Heading south! Importing discourse analysis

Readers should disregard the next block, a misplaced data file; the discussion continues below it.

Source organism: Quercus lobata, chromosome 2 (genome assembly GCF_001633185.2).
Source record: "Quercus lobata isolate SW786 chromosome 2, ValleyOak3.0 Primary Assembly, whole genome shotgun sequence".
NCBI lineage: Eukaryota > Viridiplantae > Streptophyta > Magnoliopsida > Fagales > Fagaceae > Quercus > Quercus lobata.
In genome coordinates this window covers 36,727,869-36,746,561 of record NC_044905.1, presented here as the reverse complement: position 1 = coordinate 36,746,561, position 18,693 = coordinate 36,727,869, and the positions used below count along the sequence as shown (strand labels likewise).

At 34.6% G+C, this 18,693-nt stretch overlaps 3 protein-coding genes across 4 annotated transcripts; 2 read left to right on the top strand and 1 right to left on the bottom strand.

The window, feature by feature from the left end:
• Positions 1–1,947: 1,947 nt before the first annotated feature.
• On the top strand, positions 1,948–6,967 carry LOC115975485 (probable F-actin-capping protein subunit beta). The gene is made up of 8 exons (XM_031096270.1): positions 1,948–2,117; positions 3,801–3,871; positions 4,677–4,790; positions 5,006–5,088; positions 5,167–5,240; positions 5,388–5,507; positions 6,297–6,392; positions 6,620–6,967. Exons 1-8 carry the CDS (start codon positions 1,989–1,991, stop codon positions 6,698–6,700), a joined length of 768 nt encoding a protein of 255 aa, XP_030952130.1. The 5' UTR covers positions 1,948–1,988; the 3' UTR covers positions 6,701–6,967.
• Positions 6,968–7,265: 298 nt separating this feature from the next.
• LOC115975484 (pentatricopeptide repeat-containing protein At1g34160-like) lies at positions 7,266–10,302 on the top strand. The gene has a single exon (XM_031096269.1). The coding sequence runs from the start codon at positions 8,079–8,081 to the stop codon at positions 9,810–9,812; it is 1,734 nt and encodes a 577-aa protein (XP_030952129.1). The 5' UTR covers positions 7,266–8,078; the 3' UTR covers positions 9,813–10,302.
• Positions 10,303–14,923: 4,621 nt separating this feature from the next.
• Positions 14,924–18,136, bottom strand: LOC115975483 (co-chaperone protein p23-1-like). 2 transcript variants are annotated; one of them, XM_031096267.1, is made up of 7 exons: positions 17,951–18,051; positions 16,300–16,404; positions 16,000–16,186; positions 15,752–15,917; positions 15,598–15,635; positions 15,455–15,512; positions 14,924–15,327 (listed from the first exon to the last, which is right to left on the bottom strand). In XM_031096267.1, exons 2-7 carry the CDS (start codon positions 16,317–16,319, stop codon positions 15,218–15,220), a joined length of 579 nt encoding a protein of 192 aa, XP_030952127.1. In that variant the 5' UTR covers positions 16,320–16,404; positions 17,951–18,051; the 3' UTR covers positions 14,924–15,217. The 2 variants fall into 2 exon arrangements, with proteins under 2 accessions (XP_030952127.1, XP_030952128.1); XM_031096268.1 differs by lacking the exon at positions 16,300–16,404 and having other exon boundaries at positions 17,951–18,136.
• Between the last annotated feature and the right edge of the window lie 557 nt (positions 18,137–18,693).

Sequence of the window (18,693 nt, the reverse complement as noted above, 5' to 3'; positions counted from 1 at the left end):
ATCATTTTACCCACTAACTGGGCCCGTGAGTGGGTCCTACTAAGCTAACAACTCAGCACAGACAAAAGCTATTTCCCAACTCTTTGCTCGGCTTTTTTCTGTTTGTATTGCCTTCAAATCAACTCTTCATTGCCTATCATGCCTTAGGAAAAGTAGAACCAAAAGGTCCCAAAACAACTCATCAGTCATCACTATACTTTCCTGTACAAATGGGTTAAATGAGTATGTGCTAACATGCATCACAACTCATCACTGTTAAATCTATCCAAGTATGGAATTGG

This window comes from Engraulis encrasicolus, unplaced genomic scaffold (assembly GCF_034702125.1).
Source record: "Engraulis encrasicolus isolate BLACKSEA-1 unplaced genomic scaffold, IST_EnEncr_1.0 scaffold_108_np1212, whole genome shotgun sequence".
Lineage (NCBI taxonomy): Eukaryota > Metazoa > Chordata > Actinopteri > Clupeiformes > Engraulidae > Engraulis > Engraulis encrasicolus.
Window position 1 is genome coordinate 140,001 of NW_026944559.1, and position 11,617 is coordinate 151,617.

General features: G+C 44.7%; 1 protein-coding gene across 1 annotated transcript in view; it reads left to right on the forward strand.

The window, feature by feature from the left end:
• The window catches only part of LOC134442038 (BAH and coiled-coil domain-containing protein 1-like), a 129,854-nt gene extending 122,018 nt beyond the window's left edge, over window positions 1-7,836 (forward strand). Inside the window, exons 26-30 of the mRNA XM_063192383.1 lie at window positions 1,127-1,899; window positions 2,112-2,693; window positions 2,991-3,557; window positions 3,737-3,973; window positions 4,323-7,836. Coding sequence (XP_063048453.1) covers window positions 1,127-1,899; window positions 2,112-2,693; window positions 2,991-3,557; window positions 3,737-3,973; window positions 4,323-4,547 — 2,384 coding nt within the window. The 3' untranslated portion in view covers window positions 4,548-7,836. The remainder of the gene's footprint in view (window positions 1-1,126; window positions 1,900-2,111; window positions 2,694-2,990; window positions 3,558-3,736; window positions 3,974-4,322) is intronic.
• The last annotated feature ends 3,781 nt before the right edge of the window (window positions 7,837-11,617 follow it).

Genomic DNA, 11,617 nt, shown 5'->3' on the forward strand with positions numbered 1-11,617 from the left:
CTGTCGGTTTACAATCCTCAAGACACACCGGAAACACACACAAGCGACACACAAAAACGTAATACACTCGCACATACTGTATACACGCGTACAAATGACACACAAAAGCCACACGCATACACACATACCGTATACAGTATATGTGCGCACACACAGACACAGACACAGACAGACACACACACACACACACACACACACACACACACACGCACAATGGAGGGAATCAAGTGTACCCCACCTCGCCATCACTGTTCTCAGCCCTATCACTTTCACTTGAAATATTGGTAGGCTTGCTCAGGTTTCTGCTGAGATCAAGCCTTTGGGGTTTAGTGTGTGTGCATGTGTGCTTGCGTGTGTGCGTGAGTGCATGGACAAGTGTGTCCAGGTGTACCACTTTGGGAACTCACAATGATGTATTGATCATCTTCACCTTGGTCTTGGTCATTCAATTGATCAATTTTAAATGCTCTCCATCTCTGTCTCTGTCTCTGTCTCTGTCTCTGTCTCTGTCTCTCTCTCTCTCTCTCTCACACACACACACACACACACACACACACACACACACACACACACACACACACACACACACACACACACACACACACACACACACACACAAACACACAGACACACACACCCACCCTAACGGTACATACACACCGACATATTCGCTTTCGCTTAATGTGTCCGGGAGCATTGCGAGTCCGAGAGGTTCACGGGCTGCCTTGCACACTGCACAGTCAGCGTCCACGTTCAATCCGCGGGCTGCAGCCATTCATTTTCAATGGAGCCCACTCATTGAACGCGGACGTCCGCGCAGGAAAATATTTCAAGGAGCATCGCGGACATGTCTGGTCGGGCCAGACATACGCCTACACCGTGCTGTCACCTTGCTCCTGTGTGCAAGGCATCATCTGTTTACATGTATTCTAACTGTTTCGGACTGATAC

Postmodern critiques problematise the import of social psychology into non-western contexts on epistemological and ideological grounds. Yet, British approaches to the discipline remain popular with critical social psychologists in South Africa. One such import product is discourse analysis, which, as a "postmodern" social psychology, seemingly resolves challenges of "intellectual colonialism" by endorsing a constructionist understanding of social psychological phenomena. However, by extending a conception of language into a discursive ontology enables only a partial social psychological understanding of the often insidious nature of experience and social conduct even when discourses change. What is required is an understanding of these aspects of social agency as also pre-reflexively and non-propositionally patterned, making necessary a conception of culture that works, so to speak, directly on the body. This remains impossible in a theoretical system that has to fall back on the notions of reflexivity and ideology in order to explain the social and political determination of experience and meaningful conduct.